« The case of Carlill v Carbolic Smoke Ball Company is one of the most important cases relating to the common law of contract »
Discuss this statement by explaining the facts of the case in detail and by examining and commenting upon the principles established by the Court of Appeal’s decision.
This case took part in 1892. During the last epidemic of influenza, the Carbolic Smoke Company issued advertisement for its product the Carbolic Smoke Ball. This ad was placed in several newspapers, and was saying that buyers would have £100 if they caught influenza, even if they were using the Ball three times a day during two weeks.
This ball was supposed to prevent from influenza: thanks to the vapours of carbolic acid squeezed into the nose, in order to flush away the infection.
Mrs Carlill used the ball from November 20, 1891 to January 17, 1892 three times a day as it was recommended. Indeed, she intended to recover the £100.
As it was made precise in the ad, an “£100 reward will be paid by the Carbolic Smoke Company to any person who contracts the increasing epidemic influenza, colds or any disease caused by taking cold, after having used the ball three times daily for two weeks according to the printed directions supplied with each ball. £1000 is deposited with the Alliance Bank, Regent Street showing our sincerity in the matter”. That is why Mrs Carlill, the plaintiff in this case, considered that she had the entire right to ask for the £100. Instead of rewarding Mrs Calill, the Carbolic Smoke Company, the defendant, appealed.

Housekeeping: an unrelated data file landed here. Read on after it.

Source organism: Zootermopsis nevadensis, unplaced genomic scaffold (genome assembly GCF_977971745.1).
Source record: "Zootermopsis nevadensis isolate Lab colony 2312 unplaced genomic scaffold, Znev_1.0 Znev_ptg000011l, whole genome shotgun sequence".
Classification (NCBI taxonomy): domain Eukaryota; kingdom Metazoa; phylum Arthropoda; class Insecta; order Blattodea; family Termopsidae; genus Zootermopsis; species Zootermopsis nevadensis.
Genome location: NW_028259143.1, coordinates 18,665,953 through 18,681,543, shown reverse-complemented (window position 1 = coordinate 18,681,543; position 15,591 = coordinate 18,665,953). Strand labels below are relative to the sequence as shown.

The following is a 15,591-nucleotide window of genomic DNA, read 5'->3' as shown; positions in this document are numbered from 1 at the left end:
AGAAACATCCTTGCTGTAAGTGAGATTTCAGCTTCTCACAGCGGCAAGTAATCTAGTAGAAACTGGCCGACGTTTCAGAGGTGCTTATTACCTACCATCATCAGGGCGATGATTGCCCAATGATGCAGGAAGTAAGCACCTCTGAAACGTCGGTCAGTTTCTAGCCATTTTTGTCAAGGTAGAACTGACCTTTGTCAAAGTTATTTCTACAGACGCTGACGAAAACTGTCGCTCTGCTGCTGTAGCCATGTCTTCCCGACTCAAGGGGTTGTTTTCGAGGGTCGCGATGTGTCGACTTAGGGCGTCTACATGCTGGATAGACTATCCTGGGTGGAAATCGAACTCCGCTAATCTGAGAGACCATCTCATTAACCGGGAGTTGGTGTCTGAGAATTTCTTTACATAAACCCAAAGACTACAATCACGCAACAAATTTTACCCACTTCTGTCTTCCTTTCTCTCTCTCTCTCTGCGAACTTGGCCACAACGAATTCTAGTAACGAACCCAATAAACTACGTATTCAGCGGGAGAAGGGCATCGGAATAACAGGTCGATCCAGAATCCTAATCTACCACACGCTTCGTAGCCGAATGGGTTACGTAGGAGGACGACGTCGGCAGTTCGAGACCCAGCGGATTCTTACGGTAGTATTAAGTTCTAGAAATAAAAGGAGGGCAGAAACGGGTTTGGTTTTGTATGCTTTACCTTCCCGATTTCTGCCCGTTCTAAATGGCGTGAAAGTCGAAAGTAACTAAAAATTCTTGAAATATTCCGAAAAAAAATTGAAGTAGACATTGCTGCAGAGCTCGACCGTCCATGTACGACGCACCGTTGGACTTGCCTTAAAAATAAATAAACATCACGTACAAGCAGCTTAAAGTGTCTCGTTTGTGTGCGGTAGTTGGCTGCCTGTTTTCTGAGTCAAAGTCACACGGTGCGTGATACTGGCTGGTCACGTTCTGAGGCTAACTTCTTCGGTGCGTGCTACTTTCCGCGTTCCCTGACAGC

Through this case, basic knowledge was addressed: the offer, the invitation to treat, the acceptance, the type of contract, the promise.
First, the defendant declared that it was an invitation to treat. It means that is an invitation made by one person to another to enter into negotiations or to make an offer. The Carbolic Smoke Company said that there was no binding contract between the